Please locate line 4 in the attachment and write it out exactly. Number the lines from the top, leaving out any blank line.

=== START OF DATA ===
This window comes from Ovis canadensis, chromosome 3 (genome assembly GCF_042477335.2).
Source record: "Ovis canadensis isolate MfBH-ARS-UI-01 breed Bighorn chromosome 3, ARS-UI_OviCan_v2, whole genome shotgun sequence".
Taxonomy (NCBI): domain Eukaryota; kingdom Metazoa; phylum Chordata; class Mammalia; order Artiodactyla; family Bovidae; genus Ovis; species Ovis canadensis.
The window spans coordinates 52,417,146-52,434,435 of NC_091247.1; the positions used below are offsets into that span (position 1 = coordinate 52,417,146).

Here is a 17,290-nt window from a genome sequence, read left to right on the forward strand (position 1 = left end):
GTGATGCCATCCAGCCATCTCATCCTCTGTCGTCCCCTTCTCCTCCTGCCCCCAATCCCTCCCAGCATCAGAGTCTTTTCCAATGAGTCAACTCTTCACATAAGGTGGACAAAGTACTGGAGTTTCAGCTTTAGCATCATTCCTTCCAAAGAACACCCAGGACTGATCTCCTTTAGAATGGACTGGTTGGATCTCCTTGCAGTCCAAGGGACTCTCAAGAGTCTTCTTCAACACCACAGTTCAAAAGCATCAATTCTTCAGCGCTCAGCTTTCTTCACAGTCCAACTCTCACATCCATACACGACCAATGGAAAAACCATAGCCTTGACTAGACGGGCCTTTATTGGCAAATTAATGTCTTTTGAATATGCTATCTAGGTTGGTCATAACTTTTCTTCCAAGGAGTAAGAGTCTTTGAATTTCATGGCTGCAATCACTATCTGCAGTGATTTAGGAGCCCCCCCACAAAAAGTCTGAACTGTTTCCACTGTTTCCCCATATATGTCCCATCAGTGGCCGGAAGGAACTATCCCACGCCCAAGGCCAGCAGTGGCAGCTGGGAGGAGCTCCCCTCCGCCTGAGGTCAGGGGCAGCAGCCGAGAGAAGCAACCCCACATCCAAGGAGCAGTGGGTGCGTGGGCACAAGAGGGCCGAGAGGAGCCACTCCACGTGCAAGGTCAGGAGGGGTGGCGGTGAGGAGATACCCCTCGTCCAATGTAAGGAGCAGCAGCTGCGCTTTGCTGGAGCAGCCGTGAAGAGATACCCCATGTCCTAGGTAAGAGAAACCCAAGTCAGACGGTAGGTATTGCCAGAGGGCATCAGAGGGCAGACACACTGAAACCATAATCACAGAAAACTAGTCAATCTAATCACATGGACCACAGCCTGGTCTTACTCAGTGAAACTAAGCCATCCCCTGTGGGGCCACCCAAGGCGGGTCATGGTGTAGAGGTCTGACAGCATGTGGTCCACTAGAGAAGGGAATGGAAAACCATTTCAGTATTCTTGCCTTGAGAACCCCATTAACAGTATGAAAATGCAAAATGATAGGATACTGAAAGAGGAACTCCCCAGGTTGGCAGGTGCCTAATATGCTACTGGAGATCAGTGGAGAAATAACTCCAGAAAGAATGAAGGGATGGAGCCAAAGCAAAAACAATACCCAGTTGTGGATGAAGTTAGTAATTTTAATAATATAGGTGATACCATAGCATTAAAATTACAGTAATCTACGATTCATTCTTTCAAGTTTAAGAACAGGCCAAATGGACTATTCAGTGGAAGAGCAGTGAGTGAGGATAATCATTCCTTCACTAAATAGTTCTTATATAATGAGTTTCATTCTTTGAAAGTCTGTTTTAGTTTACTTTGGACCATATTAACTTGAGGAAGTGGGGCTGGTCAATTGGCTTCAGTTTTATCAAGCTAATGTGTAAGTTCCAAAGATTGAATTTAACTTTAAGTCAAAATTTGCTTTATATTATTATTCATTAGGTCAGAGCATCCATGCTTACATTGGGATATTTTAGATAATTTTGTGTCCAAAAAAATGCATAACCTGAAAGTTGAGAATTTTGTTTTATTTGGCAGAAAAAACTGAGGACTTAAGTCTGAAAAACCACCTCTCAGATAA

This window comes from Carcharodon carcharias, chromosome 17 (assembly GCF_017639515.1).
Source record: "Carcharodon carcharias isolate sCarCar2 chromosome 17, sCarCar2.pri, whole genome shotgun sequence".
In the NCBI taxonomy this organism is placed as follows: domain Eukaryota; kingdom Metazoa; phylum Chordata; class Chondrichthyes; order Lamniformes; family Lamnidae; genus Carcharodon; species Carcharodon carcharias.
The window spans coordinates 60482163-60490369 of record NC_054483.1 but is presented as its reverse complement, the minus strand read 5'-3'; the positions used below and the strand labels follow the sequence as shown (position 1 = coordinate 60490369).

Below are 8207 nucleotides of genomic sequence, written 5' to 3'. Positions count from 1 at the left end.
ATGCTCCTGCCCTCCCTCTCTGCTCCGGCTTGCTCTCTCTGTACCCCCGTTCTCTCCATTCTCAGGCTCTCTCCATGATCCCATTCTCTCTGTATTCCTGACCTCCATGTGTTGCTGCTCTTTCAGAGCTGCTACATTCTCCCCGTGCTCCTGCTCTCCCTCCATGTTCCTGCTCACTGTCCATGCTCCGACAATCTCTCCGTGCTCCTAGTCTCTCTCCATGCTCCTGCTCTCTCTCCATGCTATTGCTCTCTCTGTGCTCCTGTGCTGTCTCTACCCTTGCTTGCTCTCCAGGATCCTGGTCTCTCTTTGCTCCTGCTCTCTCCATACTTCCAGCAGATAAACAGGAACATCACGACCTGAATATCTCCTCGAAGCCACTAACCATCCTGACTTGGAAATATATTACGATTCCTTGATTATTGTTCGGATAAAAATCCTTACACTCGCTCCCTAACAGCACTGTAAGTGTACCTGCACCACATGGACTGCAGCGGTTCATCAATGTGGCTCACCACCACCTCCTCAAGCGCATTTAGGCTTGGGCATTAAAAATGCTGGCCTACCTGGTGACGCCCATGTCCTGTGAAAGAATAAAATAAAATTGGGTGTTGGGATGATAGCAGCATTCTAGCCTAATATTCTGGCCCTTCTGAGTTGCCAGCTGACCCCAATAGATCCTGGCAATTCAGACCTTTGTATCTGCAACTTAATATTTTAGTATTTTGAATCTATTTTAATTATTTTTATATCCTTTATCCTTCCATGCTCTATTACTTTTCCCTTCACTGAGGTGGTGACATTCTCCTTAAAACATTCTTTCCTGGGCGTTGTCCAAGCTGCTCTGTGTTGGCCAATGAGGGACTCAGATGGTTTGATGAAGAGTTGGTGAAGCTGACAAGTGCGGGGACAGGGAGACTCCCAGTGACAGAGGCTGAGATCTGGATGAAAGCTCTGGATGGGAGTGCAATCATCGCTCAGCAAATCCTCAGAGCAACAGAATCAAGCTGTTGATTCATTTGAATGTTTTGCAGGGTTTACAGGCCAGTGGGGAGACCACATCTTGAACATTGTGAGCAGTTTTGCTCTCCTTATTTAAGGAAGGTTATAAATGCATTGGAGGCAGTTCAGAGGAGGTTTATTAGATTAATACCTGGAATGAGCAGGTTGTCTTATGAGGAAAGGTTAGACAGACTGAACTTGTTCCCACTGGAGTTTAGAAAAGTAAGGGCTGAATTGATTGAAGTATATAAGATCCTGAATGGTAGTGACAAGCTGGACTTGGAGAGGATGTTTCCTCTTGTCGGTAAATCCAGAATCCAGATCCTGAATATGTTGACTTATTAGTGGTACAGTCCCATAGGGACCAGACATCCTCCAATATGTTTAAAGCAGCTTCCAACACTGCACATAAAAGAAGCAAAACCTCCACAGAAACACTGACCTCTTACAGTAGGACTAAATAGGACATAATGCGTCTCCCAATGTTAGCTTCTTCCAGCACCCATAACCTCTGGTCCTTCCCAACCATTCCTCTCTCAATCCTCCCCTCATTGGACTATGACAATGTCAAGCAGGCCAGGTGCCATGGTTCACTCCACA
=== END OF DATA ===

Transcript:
The window spans coordinates 52,417,146-52,434,435 of NC_091247.1; the positions used below are offsets into that span (position 1 = coordinate 52,417,146).